In category: Phonetics and phonology

     

Wednesday
February 20
  • Semantic space models, they’re not just for language anymore, or reading between the lines

    Time: 12:10pm - 01:10pm 

    Place: Psychology conference room (PY 128)

     

    Brent Kievit-Kylar

    In this talk we will explore how multi-sensory or multi-domain information can be used in cross-modal learning using semantic space models. Domains of interest will include the Semantic Pictionary project (in which visual, geon based representations are generated and validated by subjects), inter-language learning and semantic space comparisons, the CHILDES corpus (learning object label references) and prediction across different sensory modalities (smell and taste). We will also discuss novel search interaction tools that have evolved out of the results of these experiments.

     

    In category: Morphosyntax and semantics

     

Thursday
February 21
  • Talker-Specific Models of Speech Production (and what they are good for)

    Time: 11:00am - 12:00pm 

    Place: Speech and Hearing Center, Room C141

     

    Steven Lulich

    In many applications, knowledge about a talker can be extremely useful. For instance, in automatic speech recognition, a model of the talker based on acoustic analysis can be deployed to improve performance in the face of significant talker-to-talker variability, especially when child talkers are involved. Generic finite-element models of vocal fold vibration can be merged with talker-specific data gleaned from high speech endoscopic video in order to evaluate vocal fold tissue properties of individuals peri-operatively. In this talk, a framework for thinking about and developing talker-specific models of speech production will be outlined, together with several examples of potential applications. Progress toward these ends will be presented, with particular focus on the estimation of lung and subglottis geometry, and tracheal soft tissue and vocal fold mechanical properties.

     

    In category: Phonetics and phonology

     

Friday
February 22
  • The investigation of form-function mappings: Referential expressions and encoding of referential status in L2 narrative discourse by L1-English learners of Japanese

    Time: 02:30pm - 04:00pm 

    Place: Ballantine Hall 205

     

    Miyuki Takeuchi

    The acquisition of referential expressions, including particles, is one of the most challenging tasks that learners of Japanese face. The goal of the present study is to find what the referential systems of learners at each developmental stage are, how the systems undergo change with increased input and instruction, and whether and how leaners attain the target norms. To investigate these, L1-English learners of Japanese at five different proficiency levels (N=75) are recruited, and they do two kinds of narrative tasks. The use of nominative referential forms in the narratives, NP-ga (nominative marker), NP-wa (topic marker), and null anaphora are analyzed with respect to the discourse functions that these forms serve, i.e., encoding of referential (information) status. The pilot study found (a) relatively early acquisition of null anaphora, (b) overuse of NP-wa at the early stage, (c) delayed emergence of NP-ga, and (d) residual indeterminancy of the distinctive use of NP-ga and NP- wa. The present study attempts to build on these findings to reveal more comprehensive processes of the acquisition and causes of the challenges that learners may be facing. In addition to the investigation of learners' narratives, the textbooks used in the institution where the informants were recruited are analyzed as to how much and in what functions NP-ga, NP-wa, and null anaphora are introduced in the texts. This serves as a data base for the discussion of possible relations between class input and learners' performance. Based on the findings, pedagogy will be developed for more effective instruction of Japanese referential expressions.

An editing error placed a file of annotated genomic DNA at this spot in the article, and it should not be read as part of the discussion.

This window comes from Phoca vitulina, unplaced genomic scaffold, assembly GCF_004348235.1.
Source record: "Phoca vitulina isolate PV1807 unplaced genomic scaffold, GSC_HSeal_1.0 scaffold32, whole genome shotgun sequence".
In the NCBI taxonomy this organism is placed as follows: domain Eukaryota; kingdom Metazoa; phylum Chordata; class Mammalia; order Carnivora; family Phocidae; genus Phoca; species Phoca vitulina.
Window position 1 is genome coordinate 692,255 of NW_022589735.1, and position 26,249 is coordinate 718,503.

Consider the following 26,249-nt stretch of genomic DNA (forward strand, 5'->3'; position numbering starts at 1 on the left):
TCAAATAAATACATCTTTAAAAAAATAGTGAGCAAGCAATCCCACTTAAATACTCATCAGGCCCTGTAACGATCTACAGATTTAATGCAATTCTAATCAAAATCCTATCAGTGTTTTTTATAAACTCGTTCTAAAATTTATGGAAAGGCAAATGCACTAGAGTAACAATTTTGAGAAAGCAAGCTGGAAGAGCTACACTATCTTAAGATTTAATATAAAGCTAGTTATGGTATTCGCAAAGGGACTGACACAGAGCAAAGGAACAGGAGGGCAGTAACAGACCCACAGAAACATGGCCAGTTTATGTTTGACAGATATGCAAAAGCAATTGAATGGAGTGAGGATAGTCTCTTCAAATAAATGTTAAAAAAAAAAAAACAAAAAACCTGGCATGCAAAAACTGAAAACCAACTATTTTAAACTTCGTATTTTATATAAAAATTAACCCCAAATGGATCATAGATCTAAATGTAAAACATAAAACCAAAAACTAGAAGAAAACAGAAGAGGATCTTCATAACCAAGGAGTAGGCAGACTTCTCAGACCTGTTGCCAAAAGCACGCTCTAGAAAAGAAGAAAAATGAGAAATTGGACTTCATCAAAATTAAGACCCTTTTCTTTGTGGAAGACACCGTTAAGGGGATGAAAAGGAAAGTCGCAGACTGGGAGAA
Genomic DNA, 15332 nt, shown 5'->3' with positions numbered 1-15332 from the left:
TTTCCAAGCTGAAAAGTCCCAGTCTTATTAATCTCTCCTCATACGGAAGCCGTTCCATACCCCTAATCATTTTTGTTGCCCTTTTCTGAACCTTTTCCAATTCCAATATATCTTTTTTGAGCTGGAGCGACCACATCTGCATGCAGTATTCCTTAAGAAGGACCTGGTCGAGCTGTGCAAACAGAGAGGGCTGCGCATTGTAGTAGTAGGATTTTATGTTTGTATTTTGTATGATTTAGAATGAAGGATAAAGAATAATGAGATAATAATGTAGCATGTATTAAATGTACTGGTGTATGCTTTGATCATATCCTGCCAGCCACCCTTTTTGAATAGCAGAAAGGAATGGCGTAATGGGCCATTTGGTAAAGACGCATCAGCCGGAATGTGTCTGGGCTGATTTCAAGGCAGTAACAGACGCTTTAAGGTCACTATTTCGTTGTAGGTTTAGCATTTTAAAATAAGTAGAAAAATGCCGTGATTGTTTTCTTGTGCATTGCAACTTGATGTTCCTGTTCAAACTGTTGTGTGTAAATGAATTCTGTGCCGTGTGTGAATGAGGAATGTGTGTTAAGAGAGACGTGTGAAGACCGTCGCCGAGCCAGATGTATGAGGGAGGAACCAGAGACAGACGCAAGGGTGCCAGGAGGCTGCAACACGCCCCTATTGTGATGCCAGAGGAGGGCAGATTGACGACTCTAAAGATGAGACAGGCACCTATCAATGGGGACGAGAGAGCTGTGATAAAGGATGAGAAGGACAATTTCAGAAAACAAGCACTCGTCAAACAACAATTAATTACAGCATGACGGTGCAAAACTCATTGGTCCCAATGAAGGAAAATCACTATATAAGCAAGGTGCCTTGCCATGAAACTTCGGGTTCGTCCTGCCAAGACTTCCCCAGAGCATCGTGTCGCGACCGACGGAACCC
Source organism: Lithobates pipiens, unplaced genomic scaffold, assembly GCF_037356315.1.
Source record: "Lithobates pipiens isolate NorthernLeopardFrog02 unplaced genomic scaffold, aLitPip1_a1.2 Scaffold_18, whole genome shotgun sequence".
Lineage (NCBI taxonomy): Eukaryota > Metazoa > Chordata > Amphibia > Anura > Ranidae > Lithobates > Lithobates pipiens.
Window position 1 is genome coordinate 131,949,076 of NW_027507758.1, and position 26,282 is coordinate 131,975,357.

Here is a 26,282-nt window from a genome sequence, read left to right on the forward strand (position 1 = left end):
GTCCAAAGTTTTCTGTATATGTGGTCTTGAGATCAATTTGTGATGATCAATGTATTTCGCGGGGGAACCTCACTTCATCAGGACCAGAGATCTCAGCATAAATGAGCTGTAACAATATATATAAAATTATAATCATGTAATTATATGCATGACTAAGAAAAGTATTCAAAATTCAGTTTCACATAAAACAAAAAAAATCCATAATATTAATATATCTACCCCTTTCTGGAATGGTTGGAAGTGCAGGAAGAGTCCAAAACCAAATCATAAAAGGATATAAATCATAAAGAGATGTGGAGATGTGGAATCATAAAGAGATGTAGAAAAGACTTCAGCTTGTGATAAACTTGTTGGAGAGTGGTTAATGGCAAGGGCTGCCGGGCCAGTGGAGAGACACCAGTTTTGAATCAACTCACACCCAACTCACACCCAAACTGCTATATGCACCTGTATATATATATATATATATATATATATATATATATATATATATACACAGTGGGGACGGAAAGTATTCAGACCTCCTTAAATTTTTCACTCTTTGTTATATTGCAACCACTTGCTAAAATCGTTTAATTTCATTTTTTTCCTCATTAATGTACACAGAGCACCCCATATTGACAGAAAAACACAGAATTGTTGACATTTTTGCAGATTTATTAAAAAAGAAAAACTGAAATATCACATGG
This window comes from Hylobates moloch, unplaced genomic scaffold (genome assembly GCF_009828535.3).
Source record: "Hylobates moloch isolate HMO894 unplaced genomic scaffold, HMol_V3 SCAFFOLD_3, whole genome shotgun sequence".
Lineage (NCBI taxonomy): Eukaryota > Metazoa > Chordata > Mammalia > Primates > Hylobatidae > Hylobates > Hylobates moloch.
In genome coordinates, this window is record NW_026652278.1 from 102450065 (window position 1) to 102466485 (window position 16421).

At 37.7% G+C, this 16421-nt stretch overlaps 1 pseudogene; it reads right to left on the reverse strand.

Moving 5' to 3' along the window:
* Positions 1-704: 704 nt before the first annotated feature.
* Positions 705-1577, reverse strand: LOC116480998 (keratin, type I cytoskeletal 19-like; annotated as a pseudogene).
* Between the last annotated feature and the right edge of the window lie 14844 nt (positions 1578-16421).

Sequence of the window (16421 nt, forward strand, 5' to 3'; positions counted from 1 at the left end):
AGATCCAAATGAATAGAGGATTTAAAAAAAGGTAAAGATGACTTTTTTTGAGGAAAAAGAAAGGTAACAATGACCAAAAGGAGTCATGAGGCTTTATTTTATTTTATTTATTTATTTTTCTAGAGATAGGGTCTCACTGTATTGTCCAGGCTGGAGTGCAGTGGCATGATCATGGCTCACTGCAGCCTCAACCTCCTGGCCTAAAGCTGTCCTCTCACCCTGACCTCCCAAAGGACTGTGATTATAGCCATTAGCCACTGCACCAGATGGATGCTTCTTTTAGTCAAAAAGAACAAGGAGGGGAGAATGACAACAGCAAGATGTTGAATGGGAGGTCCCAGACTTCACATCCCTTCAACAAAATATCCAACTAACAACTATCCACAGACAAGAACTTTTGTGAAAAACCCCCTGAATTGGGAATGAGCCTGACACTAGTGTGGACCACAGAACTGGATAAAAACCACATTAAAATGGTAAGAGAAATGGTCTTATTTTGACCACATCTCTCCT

In category: Second language acquisition

     

  • Poeticizing the economy: Market forces, heteroglossic performances and language on the French island of Corsica

    Time: 06:00pm - 07:00pm 

    Place: Glenn A Black Laboratory of Archaeology Room 101 (423 N Fess Avenue)

     

    Alexandra Jaffe (California State University, Long Beach)

    (Keynote for the 7th Annual Anthropological Graduate Student Association Symposium)

     

    In category: Sociolinguistics and pragmatics